Cristiane Justino, better known as “Cyborg”, has a UFC championship in her possession, but the value of that belt is very much in doubt. The UFC created the women’s featherweight division entirely for Justino’s benefit, only to predictably find no featherweight challengers; Justino has faced three bantamweights in a row.
Inaugural featherweight champion Germaine de Randamie has returned to women’s bantamweight without ever entertaining a fight against Justino and the only seemingly credible featherweight challenger outside of the UFC was Megan Anderson, who got ragdolled by a striker in her debut. UFC women’s featherweight is objectively a ghost town, and that town is Justino’s queendom.
That isn’t to say that Justino has disappointed in any of these showings, however; she punished Tonya Evinger over three rounds, obliterated Yana Kunitskaya within one, and got a wide 50-45 against Holly Holm. Even though her competition has largely been subpar, Justino has looked as dominant as anyone has looked in WMMA. She now faces another dominant champion in Amanda Nunes, who has virtually cleared women’s bantamweight.
With a sub-minute knockout of Ronda Rousey, a submission over Miesha Tate, and a fairly recent shellacking of Raquel Pennington, there is nowhere for Nunes to go but up to featherweight to challenge the most terrifying woman in MMA today. Beating another bantamweight isn’t great for Justino, but in the absence of too many true women’s featherweights, beating the best bantamweight is the best option for her to legitimize her title reign.
Amanda Nunes has generally looked her best as a counterfighter, and while it’s a fairly rare skill set in WMMA (especially coupled with legitimately game-changing power), it also seems to generally cover for her otherwise pedestrian boxing. Nunes can leg kick decently and can swarm a totally overmatched striker, but against Valentina Shevchenko, she had real trouble creating opportunities when not given them by her opponent’s volume.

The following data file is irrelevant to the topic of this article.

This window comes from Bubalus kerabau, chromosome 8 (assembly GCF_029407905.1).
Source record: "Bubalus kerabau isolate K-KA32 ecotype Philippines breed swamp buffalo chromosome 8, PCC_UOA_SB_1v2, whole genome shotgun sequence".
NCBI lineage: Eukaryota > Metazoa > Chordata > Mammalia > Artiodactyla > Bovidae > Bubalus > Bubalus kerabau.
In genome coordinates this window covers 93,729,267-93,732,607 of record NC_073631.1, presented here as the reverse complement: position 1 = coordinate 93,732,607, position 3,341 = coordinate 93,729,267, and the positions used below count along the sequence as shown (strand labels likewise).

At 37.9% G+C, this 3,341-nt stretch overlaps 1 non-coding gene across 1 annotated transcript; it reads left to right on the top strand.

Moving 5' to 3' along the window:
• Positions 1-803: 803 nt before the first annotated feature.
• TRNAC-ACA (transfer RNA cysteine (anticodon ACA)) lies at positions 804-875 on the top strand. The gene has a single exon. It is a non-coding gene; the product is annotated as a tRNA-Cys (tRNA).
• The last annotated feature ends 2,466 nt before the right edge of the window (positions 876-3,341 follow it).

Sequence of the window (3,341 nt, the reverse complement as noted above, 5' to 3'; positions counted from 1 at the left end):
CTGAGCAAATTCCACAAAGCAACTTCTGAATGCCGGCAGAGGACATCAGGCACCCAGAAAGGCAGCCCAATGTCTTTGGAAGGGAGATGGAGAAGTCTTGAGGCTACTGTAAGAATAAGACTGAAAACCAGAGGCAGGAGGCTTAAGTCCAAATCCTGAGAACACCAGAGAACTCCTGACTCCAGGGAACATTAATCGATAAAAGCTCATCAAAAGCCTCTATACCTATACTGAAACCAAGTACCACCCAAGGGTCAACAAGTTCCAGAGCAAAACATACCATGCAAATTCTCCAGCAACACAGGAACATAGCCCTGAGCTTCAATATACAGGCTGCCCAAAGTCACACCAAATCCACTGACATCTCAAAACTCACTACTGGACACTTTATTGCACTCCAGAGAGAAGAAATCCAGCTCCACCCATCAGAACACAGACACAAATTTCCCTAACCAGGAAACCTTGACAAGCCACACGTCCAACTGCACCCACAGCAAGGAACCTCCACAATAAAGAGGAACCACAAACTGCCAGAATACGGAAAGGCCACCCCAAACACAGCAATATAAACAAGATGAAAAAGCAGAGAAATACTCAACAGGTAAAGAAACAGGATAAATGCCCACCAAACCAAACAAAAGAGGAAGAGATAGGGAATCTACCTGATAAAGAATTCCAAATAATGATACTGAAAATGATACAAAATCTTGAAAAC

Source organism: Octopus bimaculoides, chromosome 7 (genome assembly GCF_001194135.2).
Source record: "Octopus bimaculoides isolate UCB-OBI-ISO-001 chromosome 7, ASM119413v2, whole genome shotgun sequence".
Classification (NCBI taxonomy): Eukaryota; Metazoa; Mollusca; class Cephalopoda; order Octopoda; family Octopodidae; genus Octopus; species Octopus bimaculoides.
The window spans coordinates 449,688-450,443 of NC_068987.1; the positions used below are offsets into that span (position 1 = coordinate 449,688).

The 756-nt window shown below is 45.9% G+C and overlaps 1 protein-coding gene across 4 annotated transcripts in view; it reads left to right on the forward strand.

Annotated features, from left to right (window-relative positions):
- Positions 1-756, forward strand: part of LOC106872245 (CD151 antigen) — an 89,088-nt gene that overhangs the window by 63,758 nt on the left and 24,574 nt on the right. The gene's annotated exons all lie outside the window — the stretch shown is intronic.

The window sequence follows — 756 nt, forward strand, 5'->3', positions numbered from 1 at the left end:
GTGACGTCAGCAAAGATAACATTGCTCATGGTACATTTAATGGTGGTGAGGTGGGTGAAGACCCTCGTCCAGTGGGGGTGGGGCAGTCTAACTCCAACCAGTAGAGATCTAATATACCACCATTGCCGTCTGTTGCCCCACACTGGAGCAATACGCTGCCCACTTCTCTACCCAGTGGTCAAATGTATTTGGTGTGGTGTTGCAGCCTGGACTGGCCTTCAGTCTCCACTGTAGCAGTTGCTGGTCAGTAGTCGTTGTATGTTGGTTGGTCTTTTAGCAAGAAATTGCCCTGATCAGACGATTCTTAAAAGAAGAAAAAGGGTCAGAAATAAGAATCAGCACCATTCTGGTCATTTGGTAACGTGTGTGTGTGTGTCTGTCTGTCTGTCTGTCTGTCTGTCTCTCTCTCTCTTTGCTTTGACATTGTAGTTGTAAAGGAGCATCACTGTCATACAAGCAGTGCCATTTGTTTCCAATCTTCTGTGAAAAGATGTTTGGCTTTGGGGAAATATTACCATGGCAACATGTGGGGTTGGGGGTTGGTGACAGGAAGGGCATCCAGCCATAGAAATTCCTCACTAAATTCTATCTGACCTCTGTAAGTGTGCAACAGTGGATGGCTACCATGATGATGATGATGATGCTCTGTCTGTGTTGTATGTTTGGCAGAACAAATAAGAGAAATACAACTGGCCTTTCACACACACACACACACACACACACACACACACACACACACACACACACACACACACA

In comparison, Justino can counterpunch (despite not being as imposing a one-puncher as Nunes), as she punished Holm for her predictable left-straight entries every time with right hands, but she can also lead with the help of a decent pressure game. Justino can jab competently and can swarm well enough, and low volume from her opponent is less likely to trouble her. Justino is a generally better-rounded boxer, and while Nunes is a more punishing puncher (with each individual punch, at least), Justino is the more polished overall striker who should be able to outstrike Nunes the way Shevchenko did (to what should’ve been a win).
The wrestling is a question, considering that Nunes is a solid wrestler and grappler and Justino was taken down in her short outing against Kunitskaya, but that likely isn’t a consistent route to victory since Justino is a good grappler and will have the physicality edge over Nunes. Nunes has also had cardio questions surrounding her for a while, especially before the second Shevchenko fight (the slow pace of which didn’t exactly dispel those concerns).
Considering Justino’s usual output, it’s hard to see Nunes winning a decision or winning past round three. An early knockout is the most realistic route to a win for the iteration of Nunes we’ve seen at bantamweight. Past that, it’s Justino’s fight.
Prediction: Justino via fourth-round knockout. This writer caps it: -200 Justino.